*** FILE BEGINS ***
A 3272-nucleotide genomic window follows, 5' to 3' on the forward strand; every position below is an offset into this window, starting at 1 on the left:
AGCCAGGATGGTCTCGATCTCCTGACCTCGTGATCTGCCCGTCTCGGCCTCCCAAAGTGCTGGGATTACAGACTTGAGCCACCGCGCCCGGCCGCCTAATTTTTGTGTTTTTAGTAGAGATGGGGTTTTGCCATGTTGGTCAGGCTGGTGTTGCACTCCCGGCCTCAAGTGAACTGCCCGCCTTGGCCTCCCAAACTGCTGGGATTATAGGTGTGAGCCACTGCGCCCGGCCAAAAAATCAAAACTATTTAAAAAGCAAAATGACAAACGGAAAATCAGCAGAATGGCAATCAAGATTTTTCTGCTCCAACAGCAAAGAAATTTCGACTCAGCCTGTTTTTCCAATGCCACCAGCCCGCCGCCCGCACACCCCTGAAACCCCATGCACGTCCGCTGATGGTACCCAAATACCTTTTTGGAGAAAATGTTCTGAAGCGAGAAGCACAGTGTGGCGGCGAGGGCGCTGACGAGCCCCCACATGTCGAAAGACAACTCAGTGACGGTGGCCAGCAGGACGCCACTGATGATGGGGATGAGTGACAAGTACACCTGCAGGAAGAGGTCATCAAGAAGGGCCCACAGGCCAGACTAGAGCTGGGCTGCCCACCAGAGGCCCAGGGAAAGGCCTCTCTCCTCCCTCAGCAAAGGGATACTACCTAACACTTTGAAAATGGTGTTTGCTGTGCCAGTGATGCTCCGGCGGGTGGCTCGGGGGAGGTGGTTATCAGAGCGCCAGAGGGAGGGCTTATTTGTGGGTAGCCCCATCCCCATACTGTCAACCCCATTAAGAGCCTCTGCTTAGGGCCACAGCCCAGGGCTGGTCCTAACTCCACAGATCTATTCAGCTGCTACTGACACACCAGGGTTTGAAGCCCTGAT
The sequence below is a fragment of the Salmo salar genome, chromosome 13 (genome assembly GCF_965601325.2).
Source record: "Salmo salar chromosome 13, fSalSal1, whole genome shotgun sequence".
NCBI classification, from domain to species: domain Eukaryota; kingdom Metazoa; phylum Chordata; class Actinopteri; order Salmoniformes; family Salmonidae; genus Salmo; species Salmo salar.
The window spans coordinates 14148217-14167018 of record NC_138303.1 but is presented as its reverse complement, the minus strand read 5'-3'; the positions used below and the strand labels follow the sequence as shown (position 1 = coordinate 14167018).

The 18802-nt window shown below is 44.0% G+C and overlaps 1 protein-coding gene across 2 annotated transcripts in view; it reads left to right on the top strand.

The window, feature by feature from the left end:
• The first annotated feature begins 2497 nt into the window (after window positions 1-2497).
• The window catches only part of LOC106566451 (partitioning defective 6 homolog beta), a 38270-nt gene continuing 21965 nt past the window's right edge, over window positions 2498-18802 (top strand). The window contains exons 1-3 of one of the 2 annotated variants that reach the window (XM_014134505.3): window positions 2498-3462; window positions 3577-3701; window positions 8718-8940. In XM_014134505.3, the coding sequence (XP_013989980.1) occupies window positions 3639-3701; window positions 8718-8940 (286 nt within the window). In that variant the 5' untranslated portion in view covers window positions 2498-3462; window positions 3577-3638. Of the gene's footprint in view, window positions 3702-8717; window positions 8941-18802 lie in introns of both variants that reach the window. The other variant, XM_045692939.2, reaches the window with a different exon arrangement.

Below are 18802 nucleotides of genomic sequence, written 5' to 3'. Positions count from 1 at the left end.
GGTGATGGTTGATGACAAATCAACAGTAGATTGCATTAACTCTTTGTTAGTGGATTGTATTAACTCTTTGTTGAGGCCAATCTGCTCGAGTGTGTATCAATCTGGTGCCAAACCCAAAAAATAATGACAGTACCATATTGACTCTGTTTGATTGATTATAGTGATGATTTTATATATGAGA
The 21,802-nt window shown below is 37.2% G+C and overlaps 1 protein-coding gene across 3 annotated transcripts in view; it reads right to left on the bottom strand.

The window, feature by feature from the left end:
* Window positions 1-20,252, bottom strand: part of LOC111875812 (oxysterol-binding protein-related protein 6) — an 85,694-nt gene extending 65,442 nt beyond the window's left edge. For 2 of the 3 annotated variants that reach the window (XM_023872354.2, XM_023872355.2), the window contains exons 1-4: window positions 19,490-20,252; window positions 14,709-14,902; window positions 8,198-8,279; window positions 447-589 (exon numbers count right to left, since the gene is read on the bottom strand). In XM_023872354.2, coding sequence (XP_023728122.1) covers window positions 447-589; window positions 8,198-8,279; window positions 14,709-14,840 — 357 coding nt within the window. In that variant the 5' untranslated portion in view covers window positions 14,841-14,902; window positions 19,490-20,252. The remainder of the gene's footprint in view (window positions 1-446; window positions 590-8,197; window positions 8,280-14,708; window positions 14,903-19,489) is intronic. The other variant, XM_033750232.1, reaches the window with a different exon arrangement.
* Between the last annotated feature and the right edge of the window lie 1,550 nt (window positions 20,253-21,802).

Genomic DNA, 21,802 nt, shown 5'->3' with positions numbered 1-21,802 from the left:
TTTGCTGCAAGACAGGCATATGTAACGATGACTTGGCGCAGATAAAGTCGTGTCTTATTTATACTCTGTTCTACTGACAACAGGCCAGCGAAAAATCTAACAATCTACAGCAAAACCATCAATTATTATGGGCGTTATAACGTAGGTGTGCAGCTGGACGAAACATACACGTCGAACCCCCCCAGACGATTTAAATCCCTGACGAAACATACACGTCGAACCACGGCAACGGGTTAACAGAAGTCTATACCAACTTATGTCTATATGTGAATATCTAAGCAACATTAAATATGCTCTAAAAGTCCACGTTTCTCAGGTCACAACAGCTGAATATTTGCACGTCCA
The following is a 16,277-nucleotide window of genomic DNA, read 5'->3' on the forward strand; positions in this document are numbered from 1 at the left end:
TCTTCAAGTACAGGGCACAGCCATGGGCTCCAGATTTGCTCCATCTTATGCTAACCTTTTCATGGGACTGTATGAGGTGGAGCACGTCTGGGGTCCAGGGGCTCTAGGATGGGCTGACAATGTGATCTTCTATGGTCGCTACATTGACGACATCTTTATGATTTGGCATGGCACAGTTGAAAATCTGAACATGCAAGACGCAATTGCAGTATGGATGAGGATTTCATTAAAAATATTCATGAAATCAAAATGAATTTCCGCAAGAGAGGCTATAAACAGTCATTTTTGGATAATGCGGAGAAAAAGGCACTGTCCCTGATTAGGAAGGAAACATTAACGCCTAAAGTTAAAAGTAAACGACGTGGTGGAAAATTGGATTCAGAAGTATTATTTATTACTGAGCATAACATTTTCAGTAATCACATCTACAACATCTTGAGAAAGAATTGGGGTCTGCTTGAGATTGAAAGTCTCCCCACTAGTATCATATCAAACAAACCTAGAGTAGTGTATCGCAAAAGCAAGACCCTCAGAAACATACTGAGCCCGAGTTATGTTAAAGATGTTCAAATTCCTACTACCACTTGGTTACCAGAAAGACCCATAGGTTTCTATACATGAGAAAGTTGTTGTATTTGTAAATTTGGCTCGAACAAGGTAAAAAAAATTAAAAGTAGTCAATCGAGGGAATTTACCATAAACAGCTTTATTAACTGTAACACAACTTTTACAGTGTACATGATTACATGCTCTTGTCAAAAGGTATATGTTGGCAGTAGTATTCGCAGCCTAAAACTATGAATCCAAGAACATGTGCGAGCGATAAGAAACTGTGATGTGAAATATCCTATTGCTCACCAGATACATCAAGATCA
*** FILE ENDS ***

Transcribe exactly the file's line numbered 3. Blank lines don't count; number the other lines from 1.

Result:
The sequence below is a fragment of the Salmo salar genome, chromosome 13 (genome assembly GCF_965601325.2).